Another big factor contributing to delayed appraisals is the shortage of qualified land appraisers. The industry has been shrinking at a rate of 2.6% a year. And with fewer appraisers to do the work, land buyers have to wait longer for their appraisals to happen. Going through the process of online land selling allows you to avoid the hassle of looking for professional appraisers and potentially waiting for weeks to get the appraisal report. 

How to Get the Appraisal Report Back Faster?

While the buyer can’t exactly do much to rush the appraisal, the seller can ensure a smooth process with proper preparation. For instance, they could clean up the property and remove any debris — this can help give the appraiser easier access and valuation. 

The other option is to resort to desktop assessments. These provide the same assessment of the value of your property, but they are carried out remotely. In other words, the appraiser never comes to the property. Compared to their conventional equivalents, they provide a land valuation that is quicker and less expensive. 

How Long After Appraisal Is Closing?

The closing process usually takes about 60 days. The exact length depends on the buyer’s loan type, the volume of loans and refinances a lender is managing at that time, as well as issues that can occur with the inspection, appraisal, and title search. If the appraisal completion takes two weeks, it might take about 45 days to close on the land.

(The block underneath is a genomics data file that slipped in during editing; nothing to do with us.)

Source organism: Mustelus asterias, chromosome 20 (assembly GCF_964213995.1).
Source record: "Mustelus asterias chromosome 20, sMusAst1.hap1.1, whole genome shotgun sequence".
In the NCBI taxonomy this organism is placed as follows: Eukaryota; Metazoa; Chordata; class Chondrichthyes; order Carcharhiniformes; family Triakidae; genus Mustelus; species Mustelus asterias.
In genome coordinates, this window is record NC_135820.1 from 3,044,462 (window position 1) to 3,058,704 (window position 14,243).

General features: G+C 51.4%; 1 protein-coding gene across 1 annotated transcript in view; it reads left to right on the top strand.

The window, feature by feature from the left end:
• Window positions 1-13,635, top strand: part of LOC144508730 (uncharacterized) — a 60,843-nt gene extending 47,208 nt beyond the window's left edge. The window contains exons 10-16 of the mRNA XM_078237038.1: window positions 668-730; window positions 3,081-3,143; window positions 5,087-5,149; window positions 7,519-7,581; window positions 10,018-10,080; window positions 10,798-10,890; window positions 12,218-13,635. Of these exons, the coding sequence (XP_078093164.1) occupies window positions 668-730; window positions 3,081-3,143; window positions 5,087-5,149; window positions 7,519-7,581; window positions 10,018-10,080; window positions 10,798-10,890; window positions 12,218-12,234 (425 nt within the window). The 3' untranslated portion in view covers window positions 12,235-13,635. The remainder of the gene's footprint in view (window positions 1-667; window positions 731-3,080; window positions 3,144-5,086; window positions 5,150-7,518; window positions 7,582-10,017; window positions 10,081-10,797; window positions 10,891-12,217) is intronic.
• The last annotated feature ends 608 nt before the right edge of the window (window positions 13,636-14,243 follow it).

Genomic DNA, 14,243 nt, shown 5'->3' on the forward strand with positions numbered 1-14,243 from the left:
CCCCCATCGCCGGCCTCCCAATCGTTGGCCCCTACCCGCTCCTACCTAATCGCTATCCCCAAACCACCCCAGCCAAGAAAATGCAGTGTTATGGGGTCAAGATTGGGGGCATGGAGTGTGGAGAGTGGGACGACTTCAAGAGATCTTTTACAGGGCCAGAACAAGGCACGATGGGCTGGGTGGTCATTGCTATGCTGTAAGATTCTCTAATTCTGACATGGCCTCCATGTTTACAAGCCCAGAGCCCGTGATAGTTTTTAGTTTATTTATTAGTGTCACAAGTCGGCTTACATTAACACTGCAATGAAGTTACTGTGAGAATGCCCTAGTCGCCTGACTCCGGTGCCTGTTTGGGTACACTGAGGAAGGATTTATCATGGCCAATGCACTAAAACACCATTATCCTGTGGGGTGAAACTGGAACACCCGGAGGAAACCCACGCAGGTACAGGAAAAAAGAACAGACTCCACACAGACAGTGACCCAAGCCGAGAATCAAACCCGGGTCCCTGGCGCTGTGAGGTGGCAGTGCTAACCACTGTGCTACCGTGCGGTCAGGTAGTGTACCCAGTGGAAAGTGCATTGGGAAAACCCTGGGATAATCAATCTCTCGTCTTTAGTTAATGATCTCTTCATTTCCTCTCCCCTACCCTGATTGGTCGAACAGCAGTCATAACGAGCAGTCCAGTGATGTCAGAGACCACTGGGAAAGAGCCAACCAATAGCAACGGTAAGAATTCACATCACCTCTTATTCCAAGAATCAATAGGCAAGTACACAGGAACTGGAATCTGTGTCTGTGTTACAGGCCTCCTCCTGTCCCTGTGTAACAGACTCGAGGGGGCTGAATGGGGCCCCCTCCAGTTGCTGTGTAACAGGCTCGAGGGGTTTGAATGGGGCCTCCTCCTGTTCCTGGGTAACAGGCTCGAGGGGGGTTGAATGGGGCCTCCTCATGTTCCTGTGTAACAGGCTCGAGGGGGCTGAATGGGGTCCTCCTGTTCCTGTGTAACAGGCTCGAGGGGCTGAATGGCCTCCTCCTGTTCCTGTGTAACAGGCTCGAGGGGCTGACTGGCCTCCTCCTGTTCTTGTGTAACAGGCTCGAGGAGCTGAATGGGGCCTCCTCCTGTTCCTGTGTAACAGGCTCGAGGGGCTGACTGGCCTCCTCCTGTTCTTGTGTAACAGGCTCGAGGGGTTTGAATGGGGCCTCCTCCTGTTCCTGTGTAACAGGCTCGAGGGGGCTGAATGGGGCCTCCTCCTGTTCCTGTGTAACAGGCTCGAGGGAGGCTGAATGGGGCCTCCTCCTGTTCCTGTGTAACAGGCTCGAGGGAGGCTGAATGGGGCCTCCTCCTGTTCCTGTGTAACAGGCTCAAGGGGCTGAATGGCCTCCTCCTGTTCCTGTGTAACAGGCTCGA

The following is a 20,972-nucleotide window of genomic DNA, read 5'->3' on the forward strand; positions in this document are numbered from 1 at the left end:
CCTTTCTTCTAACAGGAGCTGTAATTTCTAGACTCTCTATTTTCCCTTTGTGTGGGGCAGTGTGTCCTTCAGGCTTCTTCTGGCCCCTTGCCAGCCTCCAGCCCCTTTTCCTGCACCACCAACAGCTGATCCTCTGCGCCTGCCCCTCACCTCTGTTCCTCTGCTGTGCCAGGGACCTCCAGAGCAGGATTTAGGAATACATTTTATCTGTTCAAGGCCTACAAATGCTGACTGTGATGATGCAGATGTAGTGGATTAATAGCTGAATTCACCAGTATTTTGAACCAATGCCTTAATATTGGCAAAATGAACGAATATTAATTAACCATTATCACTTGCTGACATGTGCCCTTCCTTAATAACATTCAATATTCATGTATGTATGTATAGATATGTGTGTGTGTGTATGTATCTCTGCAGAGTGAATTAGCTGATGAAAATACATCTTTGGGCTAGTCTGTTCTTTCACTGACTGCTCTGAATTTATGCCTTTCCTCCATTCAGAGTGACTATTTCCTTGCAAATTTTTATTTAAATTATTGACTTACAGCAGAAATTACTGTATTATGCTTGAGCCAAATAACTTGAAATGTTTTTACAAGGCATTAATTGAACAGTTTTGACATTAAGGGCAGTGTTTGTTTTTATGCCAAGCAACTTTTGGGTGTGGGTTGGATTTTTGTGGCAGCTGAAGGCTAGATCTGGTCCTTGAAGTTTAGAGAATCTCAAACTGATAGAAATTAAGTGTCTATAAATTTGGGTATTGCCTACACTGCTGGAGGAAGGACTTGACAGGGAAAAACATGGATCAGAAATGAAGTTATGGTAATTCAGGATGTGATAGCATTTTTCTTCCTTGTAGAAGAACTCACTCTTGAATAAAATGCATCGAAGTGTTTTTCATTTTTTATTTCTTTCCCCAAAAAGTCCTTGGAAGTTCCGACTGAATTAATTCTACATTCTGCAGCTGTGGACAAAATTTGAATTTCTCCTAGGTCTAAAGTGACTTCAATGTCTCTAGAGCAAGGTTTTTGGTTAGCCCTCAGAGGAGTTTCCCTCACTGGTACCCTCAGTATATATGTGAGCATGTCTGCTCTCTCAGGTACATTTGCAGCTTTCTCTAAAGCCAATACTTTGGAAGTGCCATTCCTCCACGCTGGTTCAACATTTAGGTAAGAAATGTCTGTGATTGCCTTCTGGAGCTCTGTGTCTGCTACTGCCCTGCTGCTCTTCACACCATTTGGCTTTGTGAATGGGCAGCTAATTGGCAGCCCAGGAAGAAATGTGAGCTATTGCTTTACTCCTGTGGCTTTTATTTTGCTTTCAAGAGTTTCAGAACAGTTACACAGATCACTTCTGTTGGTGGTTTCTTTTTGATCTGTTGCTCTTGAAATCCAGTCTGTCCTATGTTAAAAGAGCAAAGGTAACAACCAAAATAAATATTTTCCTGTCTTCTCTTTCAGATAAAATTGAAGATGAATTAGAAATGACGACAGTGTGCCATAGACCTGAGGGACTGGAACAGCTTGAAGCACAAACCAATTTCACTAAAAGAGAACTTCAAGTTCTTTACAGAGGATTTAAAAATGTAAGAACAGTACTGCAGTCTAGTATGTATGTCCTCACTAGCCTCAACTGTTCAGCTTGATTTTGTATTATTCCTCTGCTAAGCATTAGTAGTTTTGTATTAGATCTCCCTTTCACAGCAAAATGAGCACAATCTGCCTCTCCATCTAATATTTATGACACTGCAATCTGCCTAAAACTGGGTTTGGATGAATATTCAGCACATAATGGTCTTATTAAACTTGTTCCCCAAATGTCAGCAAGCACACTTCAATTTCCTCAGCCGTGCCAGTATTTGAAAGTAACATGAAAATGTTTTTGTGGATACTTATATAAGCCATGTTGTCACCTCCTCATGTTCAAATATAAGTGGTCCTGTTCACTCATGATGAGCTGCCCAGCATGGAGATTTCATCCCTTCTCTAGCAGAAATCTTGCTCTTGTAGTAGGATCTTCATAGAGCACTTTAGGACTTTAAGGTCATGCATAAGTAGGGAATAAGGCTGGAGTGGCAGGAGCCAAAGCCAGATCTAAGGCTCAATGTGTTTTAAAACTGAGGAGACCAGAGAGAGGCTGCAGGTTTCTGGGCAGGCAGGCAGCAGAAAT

What Are the Next Steps After the Appraisal?

Once you receive the appraisal report and the appraised value of the land is the same as the buyer’s offer, it means that you’re now a step closer to closing. But what if the value is higher or lower than the offer? 

The sale goes through as expected if the appraisal results are above the contract price. However, if the appraisal results are less than the agreed-upon price, the deal may be postponed or canceled. The initial step is to attempt to negotiate with the seller if the appraisal results are less than the current sale price. The ideal scenario is that they will consent to a sale price that is closer to the home’s appraised value, allowing you to finance your home purchase without any issues.

Mortgage underwriting follows the completion of the home appraisal. To ensure that everything is in order and that all necessary documents the buyers present, the underwriter examines the loan file. After evaluating the loan’s risk, the underwriter decides whether to approve or deny the loan based on all available data.

Can One Dispute an Appraisal?

A buyer could dispute the appraisal. It isn’t as straightforward as it would seem, though, and there might be other options. For instance, they could renegotiate the selling price with the seller or withdraw from the transaction without losing any earnest money if there is an appraisal contingency. When deciding to dispute an appraisal, facts are everything. Lenders will only take into account the instances where an appraiser has made a serious error in judgment—typically 2% or more below the asking price—and when that error can be supported by concrete evidence.

Final Thoughts

How long does an appraisal take depends on multiple factors but the usual timeframe is two to four months. The purchase may be postponed or even abandoned if the appraisal value is lower than anticipated. The simpler and quicker way is to sell it directly to investors for cash — SimpleLandSelling offers top dollar and no commissions or listing fees!